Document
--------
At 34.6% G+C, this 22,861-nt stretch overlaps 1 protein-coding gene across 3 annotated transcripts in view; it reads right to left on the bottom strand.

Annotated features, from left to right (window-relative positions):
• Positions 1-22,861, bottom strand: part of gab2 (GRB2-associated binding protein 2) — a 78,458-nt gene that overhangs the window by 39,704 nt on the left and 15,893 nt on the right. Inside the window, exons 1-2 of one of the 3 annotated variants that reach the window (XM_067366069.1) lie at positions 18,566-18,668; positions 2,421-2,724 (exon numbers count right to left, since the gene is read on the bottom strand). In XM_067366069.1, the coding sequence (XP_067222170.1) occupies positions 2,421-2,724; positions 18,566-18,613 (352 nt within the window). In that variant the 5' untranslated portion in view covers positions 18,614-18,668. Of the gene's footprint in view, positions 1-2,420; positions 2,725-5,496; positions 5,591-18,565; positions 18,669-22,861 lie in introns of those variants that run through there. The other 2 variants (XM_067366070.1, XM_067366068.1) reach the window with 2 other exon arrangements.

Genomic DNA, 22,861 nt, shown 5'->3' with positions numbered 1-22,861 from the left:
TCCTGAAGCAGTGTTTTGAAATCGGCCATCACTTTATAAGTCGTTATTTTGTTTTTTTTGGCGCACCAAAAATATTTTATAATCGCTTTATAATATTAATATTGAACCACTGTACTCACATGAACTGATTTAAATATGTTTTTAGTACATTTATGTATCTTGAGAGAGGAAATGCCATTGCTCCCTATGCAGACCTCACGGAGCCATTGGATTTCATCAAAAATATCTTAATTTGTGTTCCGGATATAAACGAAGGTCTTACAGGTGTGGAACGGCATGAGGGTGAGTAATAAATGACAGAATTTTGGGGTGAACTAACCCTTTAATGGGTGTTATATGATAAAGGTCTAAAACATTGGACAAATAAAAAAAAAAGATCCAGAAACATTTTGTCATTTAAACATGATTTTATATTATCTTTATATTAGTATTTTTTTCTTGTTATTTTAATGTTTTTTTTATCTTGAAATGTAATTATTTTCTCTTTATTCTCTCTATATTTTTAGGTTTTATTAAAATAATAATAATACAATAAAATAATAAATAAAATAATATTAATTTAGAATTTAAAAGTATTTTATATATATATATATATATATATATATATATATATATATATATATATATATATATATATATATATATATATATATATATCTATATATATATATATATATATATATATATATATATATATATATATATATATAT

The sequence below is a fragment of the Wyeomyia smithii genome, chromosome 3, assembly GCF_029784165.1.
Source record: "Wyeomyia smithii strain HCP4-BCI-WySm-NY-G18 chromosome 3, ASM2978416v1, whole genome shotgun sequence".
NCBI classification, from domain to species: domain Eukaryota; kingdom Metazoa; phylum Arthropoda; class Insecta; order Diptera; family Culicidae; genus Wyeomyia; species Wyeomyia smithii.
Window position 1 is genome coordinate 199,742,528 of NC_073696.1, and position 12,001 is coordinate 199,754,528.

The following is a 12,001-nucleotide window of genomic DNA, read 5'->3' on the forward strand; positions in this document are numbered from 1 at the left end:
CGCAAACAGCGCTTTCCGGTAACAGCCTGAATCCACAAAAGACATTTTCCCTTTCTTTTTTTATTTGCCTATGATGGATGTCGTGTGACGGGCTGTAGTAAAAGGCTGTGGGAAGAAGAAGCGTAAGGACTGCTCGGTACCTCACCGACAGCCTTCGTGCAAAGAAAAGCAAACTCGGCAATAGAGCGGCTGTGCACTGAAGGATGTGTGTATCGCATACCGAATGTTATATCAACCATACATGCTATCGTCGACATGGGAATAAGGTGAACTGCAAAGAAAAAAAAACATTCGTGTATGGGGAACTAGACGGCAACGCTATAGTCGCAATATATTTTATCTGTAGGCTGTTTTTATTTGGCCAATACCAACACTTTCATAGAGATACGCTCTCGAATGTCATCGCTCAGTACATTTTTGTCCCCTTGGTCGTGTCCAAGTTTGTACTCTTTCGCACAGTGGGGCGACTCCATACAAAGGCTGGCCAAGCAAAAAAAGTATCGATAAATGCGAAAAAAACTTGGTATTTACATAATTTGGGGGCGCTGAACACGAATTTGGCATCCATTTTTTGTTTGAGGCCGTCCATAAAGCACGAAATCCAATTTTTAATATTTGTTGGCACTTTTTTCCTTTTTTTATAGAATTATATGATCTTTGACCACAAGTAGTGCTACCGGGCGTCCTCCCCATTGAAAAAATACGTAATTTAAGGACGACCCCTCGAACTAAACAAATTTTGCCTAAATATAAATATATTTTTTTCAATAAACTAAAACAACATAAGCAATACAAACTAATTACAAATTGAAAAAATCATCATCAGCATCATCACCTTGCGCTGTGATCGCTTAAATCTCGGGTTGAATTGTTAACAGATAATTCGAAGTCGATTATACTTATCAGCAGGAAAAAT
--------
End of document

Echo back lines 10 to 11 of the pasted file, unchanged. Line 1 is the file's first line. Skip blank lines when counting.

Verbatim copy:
The following is a 12,001-nucleotide window of genomic DNA, read 5'->3' on the forward strand; positions in this document are numbered from 1 at the left end:
CGCAAACAGCGCTTTCCGGTAACAGCCTGAATCCACAAAAGACATTTTCCCTTTCTTTTTTTATTTGCCTATGATGGATGTCGTGTGACGGGCTGTAGTAAAAGGCTGTGGGAAGAAGAAGCGTAAGGACTGCTCGGTACCTCACCGACAGCCTTCGTGCAAAGAAAAGCAAACTCGGCAATAGAGCGGCTGTGCACTGAAGGATGTGTGTATCGCATACCGAATGTTATATCAACCATACATGCTATCGTCGACATGGGAATAAGGTGAACTGCAAAGAAAAAAAAACATTCGTGTATGGGGAACTAGACGGCAACGCTATAGTCGCAATATATTTTATCTGTAGGCTGTTTTTATTTGGCCAATACCAACACTTTCATAGAGATACGCTCTCGAATGTCATCGCTCAGTACATTTTTGTCCCCTTGGTCGTGTCCAAGTTTGTACTCTTTCGCACAGTGGGGCGACTCCATACAAAGGCTGGCCAAGCAAAAAAAGTATCGATAAATGCGAAAAAAACTTGGTATTTACATAATTTGGGGGCGCTGAACACGAATTTGGCATCCATTTTTTGTTTGAGGCCGTCCATAAAGCACGAAATCCAATTTTTAATATTTGTTGGCACTTTTTTCCTTTTTTTATAGAATTATATGATCTTTGACCACAAGTAGTGCTACCGGGCGTCCTCCCCATTGAAAAAATACGTAATTTAAGGACGACCCCTCGAACTAAACAAATTTTGCCTAAATATAAATATATTTTTTTCAATAAACTAAAACAACATAAGCAATACAAACTAATTACAAATTGAAAAAATCATCATCAGCATCATCACCTTGCGCTGTGATCGCTTAAATCTCGGGTTGAATTGTTAACAGATAATTCGAAGTCGATTATACTTATCAGCAGGAAAAAT